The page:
How To Spot A Fake Micro Pig

fake micro pigJust as with designer jeans, designer fragrances and designer handbags, the market for miniature pigs has created an unfortunate rash of “counterfeit” breeders. Usually they are backyard breeders, who set up shop overnight trying to cash in on the demand for pet pigs.

When you go to select your pet pig, there are some pitfalls to avoid. First, just because an advertisement offers miniature pigs for sale does not mean that they are miniatures. If you are attracted by a low price that looks too good to be true, it probably is. You need to be very careful in selecting your piglet.

Look for clues that the piglet may not be a genuine or purebred Pot-Belly. If the piglet has a curly tail instead of a straight one, has no sway back, or has an unusual coloration, be suspicious.

Some barnyard varieties of the standard farm pig, known as Sus scrofa, will reach as much as one thousand to two thousand pounds.

Besides looking at the piglets, you should ask the breeder to let you see the parents, or at least pictures of the parents if the parent pigs are not available to be seen. You also might consider asking for references of others who have purchased piglets from the breeder in the past. If the breeder is reputable, he should not object to any of your questions.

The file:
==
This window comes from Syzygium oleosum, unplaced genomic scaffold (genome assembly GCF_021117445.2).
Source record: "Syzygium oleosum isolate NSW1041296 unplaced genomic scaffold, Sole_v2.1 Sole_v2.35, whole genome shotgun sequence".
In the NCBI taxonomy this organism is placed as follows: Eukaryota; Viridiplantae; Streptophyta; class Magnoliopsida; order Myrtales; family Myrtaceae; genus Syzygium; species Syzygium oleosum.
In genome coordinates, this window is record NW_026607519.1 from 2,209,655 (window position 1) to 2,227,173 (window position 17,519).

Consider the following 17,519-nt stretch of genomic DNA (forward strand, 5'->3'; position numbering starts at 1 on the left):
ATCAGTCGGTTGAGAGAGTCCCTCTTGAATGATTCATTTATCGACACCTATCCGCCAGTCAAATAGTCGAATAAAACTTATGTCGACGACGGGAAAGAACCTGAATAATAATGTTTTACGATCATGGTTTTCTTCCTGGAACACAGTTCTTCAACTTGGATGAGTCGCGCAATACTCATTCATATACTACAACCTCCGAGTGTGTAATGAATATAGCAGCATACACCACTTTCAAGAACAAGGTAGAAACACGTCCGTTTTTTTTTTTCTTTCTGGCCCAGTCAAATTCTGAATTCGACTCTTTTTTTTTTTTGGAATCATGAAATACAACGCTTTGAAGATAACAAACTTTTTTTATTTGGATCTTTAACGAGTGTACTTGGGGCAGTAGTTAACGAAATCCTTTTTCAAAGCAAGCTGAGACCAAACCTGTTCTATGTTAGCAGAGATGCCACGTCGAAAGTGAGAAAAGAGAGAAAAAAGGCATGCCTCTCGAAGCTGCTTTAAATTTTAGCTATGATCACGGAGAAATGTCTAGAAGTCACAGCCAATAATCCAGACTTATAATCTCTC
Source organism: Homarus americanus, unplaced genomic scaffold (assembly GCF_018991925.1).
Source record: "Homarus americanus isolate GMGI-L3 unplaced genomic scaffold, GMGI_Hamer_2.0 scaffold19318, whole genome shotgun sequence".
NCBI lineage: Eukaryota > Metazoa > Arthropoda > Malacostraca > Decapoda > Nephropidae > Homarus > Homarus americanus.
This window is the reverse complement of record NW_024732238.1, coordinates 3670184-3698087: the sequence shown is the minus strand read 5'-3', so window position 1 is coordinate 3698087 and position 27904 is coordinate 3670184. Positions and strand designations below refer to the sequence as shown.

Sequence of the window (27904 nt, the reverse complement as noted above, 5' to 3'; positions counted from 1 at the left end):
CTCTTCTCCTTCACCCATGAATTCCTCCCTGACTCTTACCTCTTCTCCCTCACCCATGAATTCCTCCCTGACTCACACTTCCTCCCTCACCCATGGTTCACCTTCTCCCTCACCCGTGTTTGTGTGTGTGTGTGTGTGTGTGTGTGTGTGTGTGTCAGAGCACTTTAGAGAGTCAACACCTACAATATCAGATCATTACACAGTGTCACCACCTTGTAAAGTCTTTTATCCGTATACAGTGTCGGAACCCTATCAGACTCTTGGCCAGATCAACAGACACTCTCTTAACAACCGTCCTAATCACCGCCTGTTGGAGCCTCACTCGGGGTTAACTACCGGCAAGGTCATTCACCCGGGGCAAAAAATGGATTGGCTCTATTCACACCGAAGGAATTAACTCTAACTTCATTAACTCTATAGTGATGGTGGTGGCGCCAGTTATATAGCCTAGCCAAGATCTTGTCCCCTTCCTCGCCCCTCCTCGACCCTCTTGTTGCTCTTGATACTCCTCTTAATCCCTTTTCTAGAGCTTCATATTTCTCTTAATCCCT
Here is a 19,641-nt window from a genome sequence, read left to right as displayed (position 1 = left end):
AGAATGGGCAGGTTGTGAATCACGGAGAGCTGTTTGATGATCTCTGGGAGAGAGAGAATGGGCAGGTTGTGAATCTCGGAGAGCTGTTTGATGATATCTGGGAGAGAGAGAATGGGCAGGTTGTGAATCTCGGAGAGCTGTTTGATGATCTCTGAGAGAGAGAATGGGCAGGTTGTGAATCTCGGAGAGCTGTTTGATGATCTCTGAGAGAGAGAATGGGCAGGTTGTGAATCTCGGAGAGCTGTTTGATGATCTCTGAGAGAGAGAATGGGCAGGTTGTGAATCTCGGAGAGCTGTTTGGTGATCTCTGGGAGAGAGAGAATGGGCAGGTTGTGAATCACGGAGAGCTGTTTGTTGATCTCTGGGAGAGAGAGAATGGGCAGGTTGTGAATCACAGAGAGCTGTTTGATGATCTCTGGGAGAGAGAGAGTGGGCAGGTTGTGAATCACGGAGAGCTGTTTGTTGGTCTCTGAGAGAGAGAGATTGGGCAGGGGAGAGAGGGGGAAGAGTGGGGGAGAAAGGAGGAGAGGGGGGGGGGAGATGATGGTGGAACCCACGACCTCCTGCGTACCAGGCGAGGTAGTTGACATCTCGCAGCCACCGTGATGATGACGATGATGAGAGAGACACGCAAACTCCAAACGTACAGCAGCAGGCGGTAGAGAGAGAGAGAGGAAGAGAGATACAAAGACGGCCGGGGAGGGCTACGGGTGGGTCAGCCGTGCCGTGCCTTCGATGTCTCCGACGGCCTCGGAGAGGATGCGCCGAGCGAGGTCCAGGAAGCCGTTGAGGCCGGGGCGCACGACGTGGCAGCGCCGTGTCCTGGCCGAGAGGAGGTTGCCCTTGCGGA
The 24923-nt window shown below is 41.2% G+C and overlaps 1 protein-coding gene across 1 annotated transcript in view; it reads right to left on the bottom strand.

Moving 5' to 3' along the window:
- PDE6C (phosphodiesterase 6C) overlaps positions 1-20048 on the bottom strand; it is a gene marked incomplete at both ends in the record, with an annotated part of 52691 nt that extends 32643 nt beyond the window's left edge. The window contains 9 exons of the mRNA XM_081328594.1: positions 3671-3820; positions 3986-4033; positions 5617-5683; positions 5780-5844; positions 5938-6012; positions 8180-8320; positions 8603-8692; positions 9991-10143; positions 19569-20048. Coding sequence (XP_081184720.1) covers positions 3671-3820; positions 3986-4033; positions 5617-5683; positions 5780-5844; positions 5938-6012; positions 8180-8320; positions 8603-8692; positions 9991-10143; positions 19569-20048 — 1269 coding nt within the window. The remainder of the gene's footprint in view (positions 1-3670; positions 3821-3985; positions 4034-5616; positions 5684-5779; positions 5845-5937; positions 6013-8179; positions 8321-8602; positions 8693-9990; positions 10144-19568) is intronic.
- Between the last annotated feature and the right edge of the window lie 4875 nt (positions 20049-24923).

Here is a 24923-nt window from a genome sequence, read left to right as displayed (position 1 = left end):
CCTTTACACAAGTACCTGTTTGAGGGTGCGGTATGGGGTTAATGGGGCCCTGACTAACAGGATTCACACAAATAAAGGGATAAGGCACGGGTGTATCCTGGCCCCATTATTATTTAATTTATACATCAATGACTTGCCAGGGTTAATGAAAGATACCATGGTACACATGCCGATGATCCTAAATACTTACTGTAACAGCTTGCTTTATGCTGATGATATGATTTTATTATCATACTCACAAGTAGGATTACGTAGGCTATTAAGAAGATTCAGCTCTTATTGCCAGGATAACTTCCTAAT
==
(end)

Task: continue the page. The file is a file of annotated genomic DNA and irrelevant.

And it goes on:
The authenticity of the registration papers is likewise subject to the principle of caveat emptor, or buyer beware. There have been instances of forged or altered registration papers. In order to be sure of the veracity of any registration papers, call the registry and verify the registration information directly.

Be certain, as well, that the registration papers fit the piglet. If the registry verifies that the papers you are holding are genuine, that does not guarantee that the piglet is. If the piglet has a curly tail and hair that  parts down the middle of his back, he is part domestic farm pig, and the “authentic” registration papers that accompanied him will not make him grow up to be the purebred mini Pot-Belly you expected when you bought him.

Further assurance that you will not be selecting the wrong piglet for your pet means studying the standards. When you see the sire and dam—or pictures of them—look for poor conformation as well as for size. Poor conformation can be seen in knocked knees, bony hips, a straight forehead, or a snout that is too long.

When selecting your pet piglet, you also should expect a health certificate and the right to an examination by your own vet. The veterinarian’s examination, which normally would be at yoi cost, is probably the besi means to obtain an expert assurance that the piglet is not a “counterfeit,” is of the correct conformation, and is healthy.

Have you had any run ins with people selling fake micro pigs?  Let us know!